• After running the Autoencoder on those log entries we got a list of 8.465 event log entries sorted by anomaly level.
  • We will select the top 25% entries in that list, i.e. the 25% most anomalous log entries:
    • 8.465 x 0,25 = 2.116
  • Therefore we will select the Top 2.116 event log entries from the anomaly-sorted event log list previously produced by the Autoencoder.

In principle all the Scheduled Tasks that appear in the event log list (the TaskName_ field) will have a corresponding XML file in the file system under C:\Windows\System32\Tasks:

  • TaskName_: \Microsoft\Windows\SoftwareProtectionPlatform\EventCacheManager → FilePath_: C:\Windows\System32\Tasks\Microsoft\Windows\SoftwareProtectionPlatform\EventCacheManager

So if we have selected 2.116 unique event log entries (which in reality are a combination of TaskName / Hostname), there should be 2.116 corresponding files in the file listing (also a combination of FilePath_ / Hostname_) which correspond to those 2.116 tasks.

However, you may have noticed that in reality there is a much smaller number than that, just 735 files:

The reason for this is that the original anomaly classification had other fields into account, such as the UserName/SID, the Result Code, EventID, etc. In this case we are “collapsing” all those other fields into just two: TaskName_ and Hostname_. So multiple entries in the 2.116 task list will map to just one single file.

If you think about it we have made great progress here. Assuming that the malicious scheduled task is in that top 25% event log anomalies, we have reduced the number of potentially malicious files from 6.593 to 735! This is great, but it's still too many (remember our maximum capacity is 100).

So what we will do is run the Autoencoder again to sort those 735 files (or better, hostname/file combinations) by anomaly level.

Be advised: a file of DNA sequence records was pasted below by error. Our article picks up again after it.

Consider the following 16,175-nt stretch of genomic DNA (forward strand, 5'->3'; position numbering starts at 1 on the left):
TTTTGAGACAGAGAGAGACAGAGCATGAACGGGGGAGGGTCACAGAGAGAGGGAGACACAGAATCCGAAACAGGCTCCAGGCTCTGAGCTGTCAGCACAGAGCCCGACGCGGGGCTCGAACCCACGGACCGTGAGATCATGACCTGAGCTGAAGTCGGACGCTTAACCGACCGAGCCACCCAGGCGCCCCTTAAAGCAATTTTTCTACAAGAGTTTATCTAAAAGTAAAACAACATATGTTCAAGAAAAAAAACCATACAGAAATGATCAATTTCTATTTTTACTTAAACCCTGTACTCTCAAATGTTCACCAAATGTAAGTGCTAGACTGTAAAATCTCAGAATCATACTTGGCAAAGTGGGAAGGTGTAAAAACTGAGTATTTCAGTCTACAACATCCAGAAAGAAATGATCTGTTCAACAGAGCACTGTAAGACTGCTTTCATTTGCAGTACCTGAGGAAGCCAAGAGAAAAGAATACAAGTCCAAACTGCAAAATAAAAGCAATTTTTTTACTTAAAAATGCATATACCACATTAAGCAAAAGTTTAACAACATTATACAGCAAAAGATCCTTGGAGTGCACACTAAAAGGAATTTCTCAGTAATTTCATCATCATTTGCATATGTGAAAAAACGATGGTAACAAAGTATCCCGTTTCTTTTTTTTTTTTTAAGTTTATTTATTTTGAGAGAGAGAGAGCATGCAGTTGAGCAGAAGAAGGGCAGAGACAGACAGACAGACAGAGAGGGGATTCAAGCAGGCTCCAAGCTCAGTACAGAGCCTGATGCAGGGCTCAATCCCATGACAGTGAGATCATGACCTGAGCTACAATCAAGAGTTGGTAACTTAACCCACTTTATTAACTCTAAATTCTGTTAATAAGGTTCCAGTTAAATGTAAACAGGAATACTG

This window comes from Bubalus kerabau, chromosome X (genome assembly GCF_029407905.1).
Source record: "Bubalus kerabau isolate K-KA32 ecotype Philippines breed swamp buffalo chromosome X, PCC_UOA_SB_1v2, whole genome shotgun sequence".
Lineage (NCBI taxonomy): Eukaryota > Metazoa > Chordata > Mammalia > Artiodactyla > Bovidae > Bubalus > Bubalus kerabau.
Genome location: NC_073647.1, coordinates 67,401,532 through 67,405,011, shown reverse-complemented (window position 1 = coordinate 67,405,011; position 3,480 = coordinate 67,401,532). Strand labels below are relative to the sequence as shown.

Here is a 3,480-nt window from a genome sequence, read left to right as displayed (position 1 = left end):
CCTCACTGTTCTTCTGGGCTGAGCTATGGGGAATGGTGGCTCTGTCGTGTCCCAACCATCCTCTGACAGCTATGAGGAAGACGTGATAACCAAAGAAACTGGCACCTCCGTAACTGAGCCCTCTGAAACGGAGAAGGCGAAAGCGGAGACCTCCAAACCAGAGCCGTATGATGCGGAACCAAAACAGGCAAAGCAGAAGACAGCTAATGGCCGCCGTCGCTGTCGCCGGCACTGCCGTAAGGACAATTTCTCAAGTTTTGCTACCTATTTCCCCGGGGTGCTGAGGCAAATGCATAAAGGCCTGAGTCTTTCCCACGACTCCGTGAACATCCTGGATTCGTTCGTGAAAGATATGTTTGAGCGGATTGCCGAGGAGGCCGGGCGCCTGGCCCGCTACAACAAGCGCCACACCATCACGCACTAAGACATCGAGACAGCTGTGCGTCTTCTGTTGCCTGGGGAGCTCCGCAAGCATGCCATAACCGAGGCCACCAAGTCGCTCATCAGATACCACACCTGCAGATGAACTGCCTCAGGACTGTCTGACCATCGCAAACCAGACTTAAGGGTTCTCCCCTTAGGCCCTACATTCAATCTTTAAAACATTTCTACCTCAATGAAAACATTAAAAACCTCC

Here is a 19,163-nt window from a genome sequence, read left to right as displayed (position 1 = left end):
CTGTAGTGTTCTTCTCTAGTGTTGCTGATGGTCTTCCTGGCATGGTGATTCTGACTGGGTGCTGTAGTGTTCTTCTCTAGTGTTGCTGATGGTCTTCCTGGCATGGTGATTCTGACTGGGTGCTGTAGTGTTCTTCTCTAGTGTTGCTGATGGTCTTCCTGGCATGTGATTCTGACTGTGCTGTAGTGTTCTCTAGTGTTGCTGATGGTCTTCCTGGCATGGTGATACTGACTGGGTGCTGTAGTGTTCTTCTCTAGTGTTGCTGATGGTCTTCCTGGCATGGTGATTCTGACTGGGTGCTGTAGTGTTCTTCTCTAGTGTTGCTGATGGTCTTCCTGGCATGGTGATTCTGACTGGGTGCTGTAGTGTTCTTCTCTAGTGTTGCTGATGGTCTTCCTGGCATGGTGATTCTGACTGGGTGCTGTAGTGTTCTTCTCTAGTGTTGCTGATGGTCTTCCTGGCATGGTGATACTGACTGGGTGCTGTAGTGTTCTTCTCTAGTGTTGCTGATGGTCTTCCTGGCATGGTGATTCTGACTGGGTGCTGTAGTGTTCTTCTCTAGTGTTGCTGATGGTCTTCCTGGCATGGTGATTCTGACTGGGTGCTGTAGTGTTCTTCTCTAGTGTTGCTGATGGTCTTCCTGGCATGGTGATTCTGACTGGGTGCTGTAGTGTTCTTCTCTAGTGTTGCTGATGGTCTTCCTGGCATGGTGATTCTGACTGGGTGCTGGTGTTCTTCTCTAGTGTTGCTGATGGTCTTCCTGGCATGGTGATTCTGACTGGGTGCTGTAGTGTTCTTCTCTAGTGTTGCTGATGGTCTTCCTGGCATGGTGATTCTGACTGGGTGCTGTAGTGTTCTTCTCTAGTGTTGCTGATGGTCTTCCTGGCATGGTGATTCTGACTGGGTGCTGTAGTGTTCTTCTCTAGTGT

Watch the following short video to see how the Autoencoder classifies the malicious Solarwinds scheduled tasks file after filtering the file listing with the Top 25% event log anomalies.

In this case we got the Solarwinds malicious scheduled tasks file in position 91 out of 735 (top 12%), which even when it's not an stellar result, it is good enough for us to detect the malicious task and the host in which it has been executed!

Assuming that our analysts would be investigating the Top 100 anomalies, you would have detected this intrusion!

Putting It All Together

If you take the methodology as a whole, you can see that it has actually been pretty effective.

We had a total of 6.593 scheduled tasks files in 100 hosts and we were able to identify the Solarwinds malicious scheduled task in position number 91 out of 6.593 in anomaly terms.

To summarize how this methodology works:

  • You run the Autoencoder on the Scheduled Tasks Event Logs, which allows you to classify the events from the most anomalous to the least anomalous (8.465 entries).
  • You select the Top 25% most anomalous scheduled tasks event log entries (2.166 entries).
  • You filter the Scheduled Tasks File Listing (6.593 entries) by those Top 25% most anomalous scheduled tasks event log entries (2.166 entries).
  • You obtain the filtered file list (735 entries).
  • You run the Autoencoder on the filtered file list, which allows you to classify those entries (735) from the most anomalous to the least anomalous.
  • Your analysts analyze the Top 100 anomalies in that list.
  • Your analysts detect the Solarwinds malicious task!

You can see the whole process in a single merged video.

Hope you enjoyed this post. Stay Tuned and contact us if you have any comment or question!

[ Full blog post series available here ]